UNM Stat 427/527: Advanced Data Analysis I (ADA1)
Fall 2013 Syllabus is below table.
Fall 2013 schedule:
Time: TR 0930-1045
Location: Hibben 105
Stat 427, CRN 35812
Stat 527, CRN 35813
Did you receive a registration error for Fall 2013? Send me an email with the following answers:
1. What registration error did you get (copy/paste is best)?
2. What is your UNM ID?
3. What is your Math/Stat background (that is, do you have the pre-reqs)?
5/16 The notes have been updated for Fall 2013.
|Wk-Date||Ch||Topic||Slides Code Data||pts HW sol
|01-08/20||00||Introduction to R,
Rstudio, and ggplot
|Ch 00 R||10 HW00||08/23||day|
|Ch 01 R||60 HW01 sol
|Ch 02 R||120 HW02 sol
d1 d2 d3
|Ch 03 R||130 HW03 sol
d1 d2 d3
|Ch 04 R||(in HW3)||rad|
|06-09/26||05||One-way ANOVA||Ch 05 R
CHDS dat desc
|80 HW05 sol||7.1||10/16||boyfr|
|07-10/01||Assign Teams csv R||Assign Proj||sig|
|Ch 06 R||175 HW06 sol
d1 d2 d3 d4
|10-10/22||Midterm, Chs 1-5||Bring: UNM ID, pen(cil), and
4×6″ handwritten “help” card
|11-10/31||(no class last year)||choc p|
|Ch 07 R||105 HW07 sol||Ch 8||11/27||cause
|Ch 08 R||80 HW08 sol
|16-12/05||09||Bootstrap||Ch 09 R||(no HW09)||Proj 3||insur|
(HW8 due, no final)
R functions written for these notes appearing in other chapters.
Statistical consulting and collaboration slides
Notes from Fall 2013 using R: ADA1_notes_F13.pdf includes all chapters in one document.
Lecture notes for Advanced Data Analysis 1 (ADA1) Stat 427/527 University of New Mexico is licensed under a Creative Commons Attribution-NonCommercial-ShareAlike 3.0 Unported License. Based on a work at http://statacumen.com/teach/ADA1/ADA1_notes_F13.pdf.
Notes from Fall 2012 using R: ADA1_notes_F12.pdf includes all chapters in one document.
Lecture notes for Advanced Data Analysis 1 (ADA1) Stat 427/527 University of New Mexico is licensed under a Creative Commons Attribution-NonCommercial-ShareAlike 3.0 Unported License. Based on a work at http://statacumen.com/teach/ADA1/ADA1_notes_F12.pdf.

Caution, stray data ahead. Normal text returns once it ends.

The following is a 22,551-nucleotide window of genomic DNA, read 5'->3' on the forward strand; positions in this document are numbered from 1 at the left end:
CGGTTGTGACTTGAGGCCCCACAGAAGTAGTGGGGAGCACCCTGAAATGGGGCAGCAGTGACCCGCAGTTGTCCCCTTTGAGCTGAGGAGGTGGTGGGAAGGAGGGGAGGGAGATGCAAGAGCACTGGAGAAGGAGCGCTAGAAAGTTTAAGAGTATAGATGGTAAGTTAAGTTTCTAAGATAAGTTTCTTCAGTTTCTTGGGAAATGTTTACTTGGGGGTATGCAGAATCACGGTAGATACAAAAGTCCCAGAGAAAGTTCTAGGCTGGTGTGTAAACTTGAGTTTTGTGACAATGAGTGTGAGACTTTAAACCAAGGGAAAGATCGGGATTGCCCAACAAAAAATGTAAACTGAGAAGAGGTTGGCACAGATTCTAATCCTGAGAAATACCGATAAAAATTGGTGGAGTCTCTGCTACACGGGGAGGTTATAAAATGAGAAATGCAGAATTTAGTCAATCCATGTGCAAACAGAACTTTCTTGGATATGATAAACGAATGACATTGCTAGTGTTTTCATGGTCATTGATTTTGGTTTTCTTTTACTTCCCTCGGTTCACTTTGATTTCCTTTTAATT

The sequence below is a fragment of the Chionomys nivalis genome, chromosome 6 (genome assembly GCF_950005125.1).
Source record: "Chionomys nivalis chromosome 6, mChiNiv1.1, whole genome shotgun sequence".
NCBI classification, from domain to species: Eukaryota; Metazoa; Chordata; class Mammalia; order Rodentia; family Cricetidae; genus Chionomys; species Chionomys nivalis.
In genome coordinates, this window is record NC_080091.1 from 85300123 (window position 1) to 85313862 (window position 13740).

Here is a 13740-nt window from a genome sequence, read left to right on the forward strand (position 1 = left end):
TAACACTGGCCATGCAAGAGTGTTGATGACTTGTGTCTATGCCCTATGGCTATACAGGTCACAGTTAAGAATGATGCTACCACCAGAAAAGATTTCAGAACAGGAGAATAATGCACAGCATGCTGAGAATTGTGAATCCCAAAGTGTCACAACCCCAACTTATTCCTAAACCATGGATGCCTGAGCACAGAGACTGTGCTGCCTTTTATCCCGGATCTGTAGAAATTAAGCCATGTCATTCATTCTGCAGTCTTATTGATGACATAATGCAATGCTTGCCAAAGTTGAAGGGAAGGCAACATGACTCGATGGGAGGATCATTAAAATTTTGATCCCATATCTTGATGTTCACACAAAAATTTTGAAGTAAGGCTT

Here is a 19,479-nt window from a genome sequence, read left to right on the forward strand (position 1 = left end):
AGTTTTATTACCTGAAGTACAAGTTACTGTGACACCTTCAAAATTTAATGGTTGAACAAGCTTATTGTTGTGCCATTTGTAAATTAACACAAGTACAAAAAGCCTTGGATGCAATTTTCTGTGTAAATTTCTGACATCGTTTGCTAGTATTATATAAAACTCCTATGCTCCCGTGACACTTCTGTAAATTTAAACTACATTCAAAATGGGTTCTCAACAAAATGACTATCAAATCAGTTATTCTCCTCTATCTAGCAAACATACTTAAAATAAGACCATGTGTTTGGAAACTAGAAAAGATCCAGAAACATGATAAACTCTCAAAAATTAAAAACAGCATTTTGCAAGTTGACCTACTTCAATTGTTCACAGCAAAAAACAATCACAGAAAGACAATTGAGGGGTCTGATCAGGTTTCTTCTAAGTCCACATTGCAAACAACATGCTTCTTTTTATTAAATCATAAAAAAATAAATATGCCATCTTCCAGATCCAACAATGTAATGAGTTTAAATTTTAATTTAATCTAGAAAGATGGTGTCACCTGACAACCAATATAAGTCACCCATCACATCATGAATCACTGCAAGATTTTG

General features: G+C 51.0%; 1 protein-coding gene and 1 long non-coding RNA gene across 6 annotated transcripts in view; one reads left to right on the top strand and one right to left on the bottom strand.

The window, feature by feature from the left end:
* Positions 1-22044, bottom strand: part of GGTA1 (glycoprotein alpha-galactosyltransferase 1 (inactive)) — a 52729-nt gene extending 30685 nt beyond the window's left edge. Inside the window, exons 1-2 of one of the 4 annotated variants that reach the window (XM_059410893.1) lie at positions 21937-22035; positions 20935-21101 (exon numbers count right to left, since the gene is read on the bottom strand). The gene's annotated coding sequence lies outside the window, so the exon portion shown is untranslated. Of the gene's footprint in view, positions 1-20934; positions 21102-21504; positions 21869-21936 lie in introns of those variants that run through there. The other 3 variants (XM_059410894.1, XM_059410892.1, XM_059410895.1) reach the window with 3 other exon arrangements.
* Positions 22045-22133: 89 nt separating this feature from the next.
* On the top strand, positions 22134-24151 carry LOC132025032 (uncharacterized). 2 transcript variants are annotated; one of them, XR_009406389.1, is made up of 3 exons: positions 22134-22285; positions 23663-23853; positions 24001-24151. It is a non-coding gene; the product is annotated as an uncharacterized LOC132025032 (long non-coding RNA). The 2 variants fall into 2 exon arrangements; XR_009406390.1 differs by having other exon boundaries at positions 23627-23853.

Notes from Fall 2011 using Minitab: ADA1_notes_F11.pdf includes all chapters in one document.
Lecture notes for Advanced Data Analysis 1 (ADA1) Stat 427/527 University of New Mexico is licensed under a Creative Commons Attribution-NonCommercial-ShareAlike 3.0 Unported License. Based on a work at http://statacumen.com/teach/ADA1/ADA1_notes_F11.pdf.
Description: Statistical tools for scientific research, including parametric and non-parametric methods for ANOVA and group comparisons, simple linear and multiple linear regression and basic ideas of experimental design and analysis. Emphasis placed on the use of statistical packages such as R. Course cannot be counted in the hours needed for graduate degrees in Mathematics and Statistics.
Prerequisite: Stat 145 (or other intro stats course)
Semesters offered: Fall
Lecture: Stat 427/527.001, TR 12:30–13:45, Hibben 105
Office hours: Tues 2-3pm and by appointment in SMLC 312
email: “Erik B. Erhardt” <email@example.com>, please include “ADA1″ in subject line
Textbook: Peter Dalgaard, “Introductory Statistics with R“, Second Edition, 2008, ISBN: 978-0-387-79053-4. The book is not required, but it will provide a backup for what you learn in class.
i>Clickers: Yes, we’re going to use clickers! You don’t need to buy a new one, you can get a used one, or you can share with someone who isn’t also in our class. Please bring the same one to class each day. Sorry, though web clickers are an option, technically speaking, it is beyond what I can do for our class this first semester of my using clickers. There is also some expense for using the web clicker system rather than the simple iClicker system.
Laptops running R: I encourage you to bring a laptop to class each day so you can try the R programming exercises in class. If you don’t have one, no problem, teamwork is encouraged — sit next to someone friendly who likes to share.
Claire Longo <firstname.lastname@example.org> SMLC 323 (Math/Stat Graduate conference room) W 13:00-15:00 [unavailable 11/13-15 (no office hours), 11/26-27]
Mohammad Arbabshirani <email@example.com> SMLC 323 (Math/Stat Graduate conference room) T 11:00-12:15, R 11:00-12:15
Sometimes the Math/Stat Graduate conference room has something else going on. In this case, look around … Claire or Mohammad are probably close by.
Student learning outcomes
1. Organize knowledge in graphs, tables, and code to support concise, comprehensible, and scientifically defensible written interpretations to produce knowledge.
2. Distinguish a testable scientific hypothesis or data-supported interpretation from an opinion.
3. Understand from a data story the goals of the study and apply the correct statistical procedure.
4. Explain the scientific aspects of a problem to nonscientists in a fashion that enhances understanding and decision making.
5. Define parameters of interest and hypotheses in words and notation.
6. Summarize data visually, numerically, and descriptively and interpret the observed characteristics. Calculate and interpret numerical summaries such as mean, variance, five-number summary, confidence intervals, and p-values, and create visual summaries such as bar plots, scatter plots, and histograms. (Never pie charts!)
7. Distinguish between statistical significance and scientific relevance.
8. Use statistical software, such as R, to read and manage data, create informative plots, report numerical summaries, apply statistical models, by recommended programming practice including abstraction and documentation.